Is there debate on keeping the French nuclear deterrent, like there is in the UK?



In the UK, there has been a lot of debate recently about whether to renew Trident, their nuclear deterrent. Most arguments are based on cost, usefulness in the modern world, and nuclear disarmament ideology.

I'm wondering whether a similar discussion or controversy exists in France about their nuclear capability (I get the impression that there is not). And if not, what are the reasons for this difference in attitude? Also, how does the cost of both programmes compare?


Posted 2016-07-21T09:51:42.223

Reputation: 273

1According to Wikipedia, the costs of the most recent class of strategic nuclear sub in each country are eerily similar: EUR 17 B vs. GBP 15 B. The UK probably spends less on other components: it has no airborne platform and US missiles (France developped its own, which considering the small size of the French nuclear arsenal necessarily means a much higher per-unit cost). – Relaxed – 2016-07-21T14:18:21.607



No, there is currently not much of a debate on this. I am not aware of any poll on the topic either, and I am unable to say what would be the answer if french people were asked about giving up nuclear weapons altogether. The cost argument and the fact that not much is needed for dissuasion would probably make people ok with reducing the stock, though (this is a guess, not a poll).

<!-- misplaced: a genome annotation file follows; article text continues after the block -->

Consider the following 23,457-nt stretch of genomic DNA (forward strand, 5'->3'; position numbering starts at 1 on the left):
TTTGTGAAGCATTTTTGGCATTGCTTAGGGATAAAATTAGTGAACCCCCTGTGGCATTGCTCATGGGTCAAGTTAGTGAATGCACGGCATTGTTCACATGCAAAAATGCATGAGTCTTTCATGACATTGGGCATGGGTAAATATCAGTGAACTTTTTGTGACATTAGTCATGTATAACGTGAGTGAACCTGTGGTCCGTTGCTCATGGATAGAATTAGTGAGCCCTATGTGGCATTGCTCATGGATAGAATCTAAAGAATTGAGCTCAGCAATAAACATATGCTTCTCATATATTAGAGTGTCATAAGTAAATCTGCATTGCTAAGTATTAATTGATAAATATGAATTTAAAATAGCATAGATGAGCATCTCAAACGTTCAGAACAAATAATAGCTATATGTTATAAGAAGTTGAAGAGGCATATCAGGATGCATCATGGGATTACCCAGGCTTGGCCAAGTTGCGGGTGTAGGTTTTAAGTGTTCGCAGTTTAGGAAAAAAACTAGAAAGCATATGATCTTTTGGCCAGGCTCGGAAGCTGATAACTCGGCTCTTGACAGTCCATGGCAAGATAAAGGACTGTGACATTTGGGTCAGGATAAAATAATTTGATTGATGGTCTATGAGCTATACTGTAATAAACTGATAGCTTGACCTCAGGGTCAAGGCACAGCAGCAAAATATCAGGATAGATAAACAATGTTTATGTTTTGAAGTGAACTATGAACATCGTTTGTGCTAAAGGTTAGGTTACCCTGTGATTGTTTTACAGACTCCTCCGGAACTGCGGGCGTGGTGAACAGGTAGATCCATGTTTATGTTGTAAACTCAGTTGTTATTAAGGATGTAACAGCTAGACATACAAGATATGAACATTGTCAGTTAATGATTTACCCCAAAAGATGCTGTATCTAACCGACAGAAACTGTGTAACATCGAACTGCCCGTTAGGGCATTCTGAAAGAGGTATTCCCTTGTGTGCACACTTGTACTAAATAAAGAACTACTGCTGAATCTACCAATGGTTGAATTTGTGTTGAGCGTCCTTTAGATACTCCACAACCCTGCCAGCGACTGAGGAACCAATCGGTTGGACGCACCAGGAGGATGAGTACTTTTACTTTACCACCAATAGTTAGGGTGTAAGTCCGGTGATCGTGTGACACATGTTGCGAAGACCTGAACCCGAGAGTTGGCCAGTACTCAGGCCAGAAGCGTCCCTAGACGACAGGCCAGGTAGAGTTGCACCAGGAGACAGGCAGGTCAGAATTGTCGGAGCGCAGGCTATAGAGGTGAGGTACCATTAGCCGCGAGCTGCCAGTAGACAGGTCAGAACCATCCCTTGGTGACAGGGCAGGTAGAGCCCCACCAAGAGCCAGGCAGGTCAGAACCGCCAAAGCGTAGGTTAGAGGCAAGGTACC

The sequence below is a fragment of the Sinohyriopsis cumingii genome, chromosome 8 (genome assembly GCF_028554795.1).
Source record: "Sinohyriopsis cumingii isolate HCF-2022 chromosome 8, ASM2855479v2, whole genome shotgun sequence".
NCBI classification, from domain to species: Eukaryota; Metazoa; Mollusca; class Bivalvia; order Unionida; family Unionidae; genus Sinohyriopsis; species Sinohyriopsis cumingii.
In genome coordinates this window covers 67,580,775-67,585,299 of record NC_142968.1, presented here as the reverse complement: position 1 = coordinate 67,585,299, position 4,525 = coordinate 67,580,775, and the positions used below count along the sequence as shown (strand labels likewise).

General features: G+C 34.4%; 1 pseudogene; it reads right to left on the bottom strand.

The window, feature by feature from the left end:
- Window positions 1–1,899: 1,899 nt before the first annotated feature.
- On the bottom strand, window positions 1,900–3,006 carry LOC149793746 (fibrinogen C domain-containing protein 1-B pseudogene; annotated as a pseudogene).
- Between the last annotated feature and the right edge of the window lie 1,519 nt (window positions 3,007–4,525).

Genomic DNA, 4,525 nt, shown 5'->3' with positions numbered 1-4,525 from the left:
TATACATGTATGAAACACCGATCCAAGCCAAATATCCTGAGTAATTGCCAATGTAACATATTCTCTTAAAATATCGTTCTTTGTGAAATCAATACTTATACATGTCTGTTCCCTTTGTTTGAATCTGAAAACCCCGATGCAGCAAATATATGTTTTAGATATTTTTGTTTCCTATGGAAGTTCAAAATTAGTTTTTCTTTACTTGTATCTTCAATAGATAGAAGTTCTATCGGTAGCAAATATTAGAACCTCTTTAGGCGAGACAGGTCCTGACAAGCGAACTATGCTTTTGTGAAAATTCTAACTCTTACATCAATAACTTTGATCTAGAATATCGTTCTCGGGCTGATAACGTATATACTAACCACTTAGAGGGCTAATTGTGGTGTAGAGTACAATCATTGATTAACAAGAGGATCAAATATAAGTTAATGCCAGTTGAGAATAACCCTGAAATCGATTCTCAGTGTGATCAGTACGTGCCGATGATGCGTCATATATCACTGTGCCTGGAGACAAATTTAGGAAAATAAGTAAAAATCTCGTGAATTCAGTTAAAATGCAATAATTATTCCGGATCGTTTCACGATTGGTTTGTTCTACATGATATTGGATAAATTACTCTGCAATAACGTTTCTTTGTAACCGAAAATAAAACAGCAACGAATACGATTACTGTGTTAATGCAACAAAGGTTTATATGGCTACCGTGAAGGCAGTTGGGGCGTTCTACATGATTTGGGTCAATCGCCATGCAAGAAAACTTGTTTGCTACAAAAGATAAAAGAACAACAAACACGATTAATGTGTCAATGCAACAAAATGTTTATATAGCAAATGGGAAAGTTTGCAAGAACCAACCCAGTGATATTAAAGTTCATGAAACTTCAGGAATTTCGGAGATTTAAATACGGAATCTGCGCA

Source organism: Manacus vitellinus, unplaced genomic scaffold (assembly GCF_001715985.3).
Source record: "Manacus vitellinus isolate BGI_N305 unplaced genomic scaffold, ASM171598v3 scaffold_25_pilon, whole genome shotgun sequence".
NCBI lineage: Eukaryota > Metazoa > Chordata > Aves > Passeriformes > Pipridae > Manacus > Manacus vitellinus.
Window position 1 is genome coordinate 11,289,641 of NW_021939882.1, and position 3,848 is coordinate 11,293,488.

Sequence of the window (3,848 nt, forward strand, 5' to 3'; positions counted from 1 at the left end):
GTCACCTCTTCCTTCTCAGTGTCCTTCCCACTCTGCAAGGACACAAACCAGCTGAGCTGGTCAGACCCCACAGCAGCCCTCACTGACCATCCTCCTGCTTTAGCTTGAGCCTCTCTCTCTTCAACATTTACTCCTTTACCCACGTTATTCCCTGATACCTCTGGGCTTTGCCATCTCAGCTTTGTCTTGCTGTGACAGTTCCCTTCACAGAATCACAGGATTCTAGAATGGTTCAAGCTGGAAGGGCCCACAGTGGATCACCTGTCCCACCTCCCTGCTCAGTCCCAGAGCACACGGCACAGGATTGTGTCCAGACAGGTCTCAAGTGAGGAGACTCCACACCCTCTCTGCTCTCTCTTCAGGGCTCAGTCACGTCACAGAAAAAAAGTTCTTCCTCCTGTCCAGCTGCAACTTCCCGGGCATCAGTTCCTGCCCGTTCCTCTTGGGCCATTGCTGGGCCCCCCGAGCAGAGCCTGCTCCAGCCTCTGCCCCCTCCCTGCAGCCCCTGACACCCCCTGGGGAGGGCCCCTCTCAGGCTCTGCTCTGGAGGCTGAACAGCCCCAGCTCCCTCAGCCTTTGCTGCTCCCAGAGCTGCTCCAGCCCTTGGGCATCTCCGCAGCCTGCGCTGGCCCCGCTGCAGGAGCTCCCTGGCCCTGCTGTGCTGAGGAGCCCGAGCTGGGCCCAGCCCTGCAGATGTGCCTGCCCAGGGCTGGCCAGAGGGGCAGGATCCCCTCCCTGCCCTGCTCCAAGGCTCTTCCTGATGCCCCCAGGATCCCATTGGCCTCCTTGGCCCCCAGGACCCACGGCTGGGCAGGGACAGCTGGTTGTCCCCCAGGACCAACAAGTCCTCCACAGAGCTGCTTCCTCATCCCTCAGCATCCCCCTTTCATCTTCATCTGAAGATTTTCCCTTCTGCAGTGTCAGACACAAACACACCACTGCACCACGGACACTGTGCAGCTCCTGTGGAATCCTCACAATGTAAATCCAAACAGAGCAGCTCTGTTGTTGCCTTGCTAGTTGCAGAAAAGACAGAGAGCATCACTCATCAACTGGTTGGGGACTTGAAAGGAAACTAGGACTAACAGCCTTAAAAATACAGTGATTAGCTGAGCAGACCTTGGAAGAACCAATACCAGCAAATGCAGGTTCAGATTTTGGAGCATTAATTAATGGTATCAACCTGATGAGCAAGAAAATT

The reference to history in the other answer is irrelevant, since the suez crisis does not influence current public opinion whatsoever.

The first historical character we should look at is the général de gaulle. Although he left because of interior politics, his foreign policy is still very popular. In short, it consisted in getting the bomb so that France could be independant from both the us and the soviet union. To some, it also ensured that no one could interfere when we (french people older than me) chose to have a socialist president (François Mitterrand) in the 80s.

The second relevant character to look at is Jacques Chirac. Same pattern, he has been blocked time and time again by a socialist prime minister for interior policy reasons. However, he (and Dominique de Villepin) is also remembered for refusing to invade Irak in 2003. Other countries in that case are germany and russia. This decision was very popular and got even more so with time. It was possible (according to the public opinion) because France was not fully dependant on nato for its defense, which meant in part having the bomb. Every nato country besides France and germany did go in Irak.

Recall that the same Chirac was criticised a lot when he made a nuclear test.

Another factor which is hard to measure but could be taken into account is that the argument "we should reduce public spending " is less powerful in the french psyche than in the anglo saxon one.


Posted 2016-07-21T09:51:42.223

Reputation: 3 171

Maybe you should answer the question: "No", in big and bold, and then add the precisions you already wrote. Otherwise, you make some good points. – SdaliM – 2016-12-10T12:45:04.437